1. A method for the treating of a mammal having a HIV-1 infection, which method consists essentially of:

administering to the mammal an effective therapeutic amount of antispermatozoal antibodies (ASA) to reduce the HIV-1 load of the mammal the antibodies specific for the head of the sperm, and wherein the HIV-1 infection is derived from a protein which has the same or similar molecule coat as the ASA.

2. The method of claim 1 which includes administering the ASA by injecting a liquid purified immunoglobulin fraction of ASA into the mammal.

3. The method of claim 2 wherein the immunoglobulin fraction has a size of 0.1 to

4. The method of claim 1 which includes administering an amount of from about 1.0 to 10, per ml of the ASA.

5. The method of claim 4 which includes administering the amount over a period of about 1 to 30 days.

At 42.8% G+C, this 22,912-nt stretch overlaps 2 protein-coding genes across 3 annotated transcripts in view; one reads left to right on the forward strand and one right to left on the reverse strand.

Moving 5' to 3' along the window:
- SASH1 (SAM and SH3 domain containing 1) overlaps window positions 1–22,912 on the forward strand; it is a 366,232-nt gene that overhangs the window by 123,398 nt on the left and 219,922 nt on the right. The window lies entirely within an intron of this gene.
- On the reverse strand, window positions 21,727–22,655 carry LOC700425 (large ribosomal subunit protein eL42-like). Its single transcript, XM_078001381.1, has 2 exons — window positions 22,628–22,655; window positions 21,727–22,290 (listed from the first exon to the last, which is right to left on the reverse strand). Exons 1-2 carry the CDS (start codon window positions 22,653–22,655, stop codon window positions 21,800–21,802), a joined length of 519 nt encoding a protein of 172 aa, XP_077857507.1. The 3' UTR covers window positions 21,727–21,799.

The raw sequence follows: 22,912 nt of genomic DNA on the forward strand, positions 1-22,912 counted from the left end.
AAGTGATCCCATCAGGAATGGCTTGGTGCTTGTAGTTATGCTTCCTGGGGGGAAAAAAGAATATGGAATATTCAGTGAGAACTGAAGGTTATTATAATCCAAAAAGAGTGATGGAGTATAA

6. The method of claim 1 wherein the total viral load of the mammal after administering decreases by 25 percent or more.

7. A method for the treating of a mammal having an HIV-1 infection, which method consists essentially of:

injecting into the HIV-1 infected mammal an effective therapeutic amount of from 0.1 to 10, per ml over a selected time period of a liquid purified immunoglobulin fraction containing antispematozoal antibodies (ASA) derived from the head of human sperm to reduce the viral load of the mammal.
Referenced Cited
Other references
  • Wolff et al. "Lymphadenopathy Associated Virus/Human T-cell Lymphotropic Virus III Antibodies in Homosexual Men with and without Sperm Antibodies", Fertility And Sterility, vol. 46, No. 1 (Jul. 1986), pp. 111-3, RC889,A532 .
Patent History
Patent number: 5759545
Type: Grant
Filed: Feb 27, 1997
Date of Patent: Jun 2, 1998
Inventor: T. Ronald Theodore (Forestdale, MA)
Primary Examiner: Jeffrey Stucker
Attorney: Richard P. Crowley
Application Number: 8/806,742
Current U.S. Class: 424/1601; 424/1591
International Classification: A01N 6300;